# Prove unitary matrices require orthonormal basis

#### kaelbu

Problem: Let A be an nXn matrix with complex entries. Prove that AA*=I if and only if the rows of A form an orthonormal basis for $$\displaystyle C^n$$

Thoughts: If AA*=I then A*=A^-1, but I don't understand how (or if) that implies that the rows of A are an orthonormal basis, or how the reverse is true, or, for that matter, much of anything involving linear algebra, gah!

Thanks for any help.

#### Opalg

MHF Hall of Honor
Problem: Let A be an nXn matrix with complex entries. Prove that AA*=I if and only if the rows of A form an orthonormal basis for $$\displaystyle C^n$$

Thoughts: If AA*=I then A*=A^-1, but I don't understand how (or if) that implies that the rows of A are an orthonormal basis, or how the reverse is true, or, for that matter, much of anything involving linear algebra, gah!
If you have a matrix product AB, then the definition of matrix multiplication says that the (i,j)-element of AB is the inner product of row i of A with the complex conjugate of column j of B. (The reason for the complex conjugation is that the formula for matrix multiplication gives $$\displaystyle (AB)_{ij} = \textstyle\sum a_{ik}b_{kj}$$, but the formula for an inner product uses the complex conjugate of the second vector: $$\displaystyle \langle x,y\rangle = \textstyle\sum x_k\overline{y_k}$$.)

In the adjoint matrix A*, column j is the complex conjugate of row j of A.

Putting those two facts together, you see that the (i,j)-element of AA* is the inner product of row i of A with row j of A. If that is equal to the (i,j)-element of the identity matrix then ... .

• HallsofIvy and kaelbu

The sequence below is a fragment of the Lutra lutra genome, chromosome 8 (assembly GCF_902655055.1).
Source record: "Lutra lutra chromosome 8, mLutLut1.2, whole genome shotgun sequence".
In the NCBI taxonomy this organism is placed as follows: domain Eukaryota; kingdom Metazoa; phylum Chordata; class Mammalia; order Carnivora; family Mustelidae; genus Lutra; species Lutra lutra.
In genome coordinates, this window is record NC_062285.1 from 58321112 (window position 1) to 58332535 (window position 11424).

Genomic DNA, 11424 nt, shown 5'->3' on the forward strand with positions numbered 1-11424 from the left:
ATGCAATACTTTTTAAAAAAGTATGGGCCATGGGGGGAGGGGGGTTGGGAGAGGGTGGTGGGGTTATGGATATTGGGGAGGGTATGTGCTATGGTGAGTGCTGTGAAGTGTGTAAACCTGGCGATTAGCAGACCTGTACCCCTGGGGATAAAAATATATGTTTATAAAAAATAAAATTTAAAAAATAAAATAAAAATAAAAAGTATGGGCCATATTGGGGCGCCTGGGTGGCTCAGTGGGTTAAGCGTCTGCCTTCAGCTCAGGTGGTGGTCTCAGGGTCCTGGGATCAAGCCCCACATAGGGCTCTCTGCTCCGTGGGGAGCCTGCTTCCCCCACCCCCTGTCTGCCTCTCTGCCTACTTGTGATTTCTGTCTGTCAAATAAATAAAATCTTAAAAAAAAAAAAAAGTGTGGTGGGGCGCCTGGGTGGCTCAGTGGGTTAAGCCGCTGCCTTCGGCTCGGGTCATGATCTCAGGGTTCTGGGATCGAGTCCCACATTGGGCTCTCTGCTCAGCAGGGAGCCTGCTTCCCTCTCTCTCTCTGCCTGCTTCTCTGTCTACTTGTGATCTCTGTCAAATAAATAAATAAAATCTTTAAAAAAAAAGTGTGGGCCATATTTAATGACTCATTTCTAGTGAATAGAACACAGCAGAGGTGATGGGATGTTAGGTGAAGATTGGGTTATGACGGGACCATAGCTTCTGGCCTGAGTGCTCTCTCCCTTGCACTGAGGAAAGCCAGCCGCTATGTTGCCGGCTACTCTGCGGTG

#### kaelbu

Putting those two facts together, you see that the (i,j)-element of AA* is the inner product of row i of A with row j of A. If that is equal to the (i,j)-element of the identity matrix then ... .
$$\displaystyle (AA^*)_{ij}= <x_i,x_j>$$
if $$\displaystyle i=j <x_i, x_i> must = 1$$ therefore $$\displaystyle ||x_i||=1$$ -> normal
if $$\displaystyle i \not=j <x_i, x_j> must = 0$$ therefore $$\displaystyle x_j$$ is perpendicular to $$\displaystyle x_i$$ -> orthogonal
=> orthonormal

Going the opposite direction:
if the rows of A are orthonormal
$$\displaystyle <x_i,x_j> = 0$$
except when i=j when $$\displaystyle <x_i, x_j>=1$$
therefore $$\displaystyle (AA^*)_{ij} = a_i \overline{a_j} = 1$$ if $$\displaystyle i=j$$
or = 0 if $$\displaystyle i \not=j$$which is the definition of the identity.

One more question: is this enough exposition? That is, did I prove it well enough?
Thank you!

#### Opalg

MHF Hall of Honor
$$\displaystyle (AA^*)_{ij}= <x_i,x_j>$$
if $$\displaystyle i=j <x_i, x_i> must = 1$$ therefore $$\displaystyle ||x_i||=1$$ -> normal
if $$\displaystyle i \not=j <x_i, x_j> must = 0$$ therefore $$\displaystyle x_j$$ is perpendicular to $$\displaystyle x_i$$ -> orthogonal
=> orthonormal

Going the opposite direction:
if the rows of A are orthonormal
$$\displaystyle <x_i,x_j> = 0$$
except when i=j when $$\displaystyle <x_i, x_j>=1$$
therefore $$\displaystyle (AA^*)_{ij} = a_i \overline{a_j} = 1$$ if $$\displaystyle i=j$$
or = 0 if $$\displaystyle i \not=j$$which is the definition of the identity.

One more question: is this enough exposition? That is, did I prove it well enough?
Yes, that looks good to me. (Rock)